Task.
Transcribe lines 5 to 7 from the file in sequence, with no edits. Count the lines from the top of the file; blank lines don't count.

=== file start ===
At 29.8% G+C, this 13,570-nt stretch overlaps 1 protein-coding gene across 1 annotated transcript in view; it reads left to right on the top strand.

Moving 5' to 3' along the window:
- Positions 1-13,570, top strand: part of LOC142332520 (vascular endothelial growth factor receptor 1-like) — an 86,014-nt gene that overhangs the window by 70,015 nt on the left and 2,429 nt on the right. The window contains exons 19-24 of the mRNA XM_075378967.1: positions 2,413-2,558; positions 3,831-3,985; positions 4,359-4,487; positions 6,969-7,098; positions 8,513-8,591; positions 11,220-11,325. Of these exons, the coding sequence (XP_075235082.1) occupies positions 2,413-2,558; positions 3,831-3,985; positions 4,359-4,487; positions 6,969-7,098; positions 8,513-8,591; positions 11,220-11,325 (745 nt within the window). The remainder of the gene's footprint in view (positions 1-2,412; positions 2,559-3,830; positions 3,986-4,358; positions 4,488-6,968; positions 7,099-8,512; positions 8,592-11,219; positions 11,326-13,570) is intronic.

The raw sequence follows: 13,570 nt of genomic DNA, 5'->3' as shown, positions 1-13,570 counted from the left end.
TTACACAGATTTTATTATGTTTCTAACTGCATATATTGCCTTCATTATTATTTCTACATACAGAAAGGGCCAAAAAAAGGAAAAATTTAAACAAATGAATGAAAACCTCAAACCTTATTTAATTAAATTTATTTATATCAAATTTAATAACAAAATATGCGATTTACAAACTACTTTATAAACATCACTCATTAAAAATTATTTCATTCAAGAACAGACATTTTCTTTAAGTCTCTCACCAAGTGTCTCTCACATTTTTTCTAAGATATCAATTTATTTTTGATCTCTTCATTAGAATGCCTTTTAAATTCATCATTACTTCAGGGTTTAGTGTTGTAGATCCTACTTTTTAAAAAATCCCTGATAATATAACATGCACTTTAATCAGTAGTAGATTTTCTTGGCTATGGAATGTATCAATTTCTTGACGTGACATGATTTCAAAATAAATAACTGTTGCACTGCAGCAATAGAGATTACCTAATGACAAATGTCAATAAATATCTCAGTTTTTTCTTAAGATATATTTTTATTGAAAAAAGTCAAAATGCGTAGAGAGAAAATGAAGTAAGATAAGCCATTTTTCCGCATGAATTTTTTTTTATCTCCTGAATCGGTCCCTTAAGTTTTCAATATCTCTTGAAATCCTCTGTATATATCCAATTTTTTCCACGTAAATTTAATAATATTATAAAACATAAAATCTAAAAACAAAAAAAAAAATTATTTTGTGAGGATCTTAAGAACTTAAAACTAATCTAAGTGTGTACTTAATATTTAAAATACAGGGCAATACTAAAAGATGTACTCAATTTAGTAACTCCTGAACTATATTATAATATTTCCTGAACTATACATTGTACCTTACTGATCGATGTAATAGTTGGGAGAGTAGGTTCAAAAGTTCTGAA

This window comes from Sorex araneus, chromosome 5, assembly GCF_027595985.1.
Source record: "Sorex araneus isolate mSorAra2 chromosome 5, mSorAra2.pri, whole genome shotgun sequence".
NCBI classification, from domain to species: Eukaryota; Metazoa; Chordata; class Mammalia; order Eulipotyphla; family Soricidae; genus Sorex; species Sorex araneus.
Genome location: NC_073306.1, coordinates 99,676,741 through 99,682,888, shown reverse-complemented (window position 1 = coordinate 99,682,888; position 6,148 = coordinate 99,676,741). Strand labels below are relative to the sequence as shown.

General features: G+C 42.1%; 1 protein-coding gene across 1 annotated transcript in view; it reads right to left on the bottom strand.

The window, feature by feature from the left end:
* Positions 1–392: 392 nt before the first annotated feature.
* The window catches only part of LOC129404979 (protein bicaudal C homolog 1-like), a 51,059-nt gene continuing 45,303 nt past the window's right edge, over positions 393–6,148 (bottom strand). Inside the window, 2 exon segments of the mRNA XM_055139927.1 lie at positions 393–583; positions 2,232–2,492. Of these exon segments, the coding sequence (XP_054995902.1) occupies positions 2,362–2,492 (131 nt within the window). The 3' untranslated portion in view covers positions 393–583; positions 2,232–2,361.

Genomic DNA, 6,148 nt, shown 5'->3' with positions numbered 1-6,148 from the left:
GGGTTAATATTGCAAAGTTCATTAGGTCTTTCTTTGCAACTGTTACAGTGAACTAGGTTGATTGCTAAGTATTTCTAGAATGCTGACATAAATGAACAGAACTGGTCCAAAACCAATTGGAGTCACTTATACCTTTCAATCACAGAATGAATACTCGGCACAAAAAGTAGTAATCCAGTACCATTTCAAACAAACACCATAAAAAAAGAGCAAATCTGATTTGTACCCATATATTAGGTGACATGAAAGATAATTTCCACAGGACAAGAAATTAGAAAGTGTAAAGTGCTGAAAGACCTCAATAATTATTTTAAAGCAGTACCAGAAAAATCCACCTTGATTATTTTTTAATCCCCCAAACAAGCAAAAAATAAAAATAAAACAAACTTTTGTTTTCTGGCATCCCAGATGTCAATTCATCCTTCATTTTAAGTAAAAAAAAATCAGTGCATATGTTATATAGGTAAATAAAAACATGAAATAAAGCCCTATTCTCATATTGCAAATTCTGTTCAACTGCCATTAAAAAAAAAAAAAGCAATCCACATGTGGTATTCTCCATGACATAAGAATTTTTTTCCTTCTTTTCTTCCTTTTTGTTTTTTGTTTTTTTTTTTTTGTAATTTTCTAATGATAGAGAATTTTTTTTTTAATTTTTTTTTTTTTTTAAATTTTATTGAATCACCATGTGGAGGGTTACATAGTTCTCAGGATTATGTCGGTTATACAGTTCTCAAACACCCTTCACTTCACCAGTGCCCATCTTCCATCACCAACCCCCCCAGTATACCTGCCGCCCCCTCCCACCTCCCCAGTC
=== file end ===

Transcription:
TTACACAGATTTTATTATGTTTCTAACTGCATATATTGCCTTCATTATTATTTCTACATACAGAAAGGGCCAAAAAAAGGAAAAATTTAAACAAATGAATGAAAACCTCAAACCTTATTTAATTAAATTTATTTATATCAAATTTAATAACAAAATATGCGATTTACAAACTACTTTATAAACATCACTCATTAAAAATTATTTCATTCAAGAACAGACATTTTCTTTAAGTCTCTCACCAAGTGTCTCTCACATTTTTTCTAAGATATCAATTTATTTTTGATCTCTTCATTAGAATGCCTTTTAAATTCATCATTACTTCAGGGTTTAGTGTTGTAGATCCTACTTTTTAAAAAATCCCTGATAATATAACATGCACTTTAATCAGTAGTAGATTTTCTTGGCTATGGAATGTATCAATTTCTTGACGTGACATGATTTCAAAATAAATAACTGTTGCACTGCAGCAATAGAGATTACCTAATGACAAATGTCAATAAATATCTCAGTTTTTTCTTAAGATATATTTTTATTGAAAAAAGTCAAAATGCGTAGAGAGAAAATGAAGTAAGATAAGCCATTTTTCCGCATGAATTTTTTTTTATCTCCTGAATCGGTCCCTTAAGTTTTCAATATCTCTTGAAATCCTCTGTATATATCCAATTTTTTCCACGTAAATTTAATAATATTATAAAACATAAAATCTAAAAACAAAAAAAAAAATTATTTTGTGAGGATCTTAAGAACTTAAAACTAATCTAAGTGTGTACTTAATATTTAAAATACAGGGCAATACTAAAAGATGTACTCAATTTAGTAACTCCTGAACTATATTATAATATTTCCTGAACTATACATTGTACCTTACTGATCGATGTAATAGTTGGGAGAGTAGGTTCAAAAGTTCTGAA

This window comes from Sorex araneus, chromosome 5, assembly GCF_027595985.1.
Source record: "Sorex araneus isolate mSorAra2 chromosome 5, mSorAra2.pri, whole genome shotgun sequence".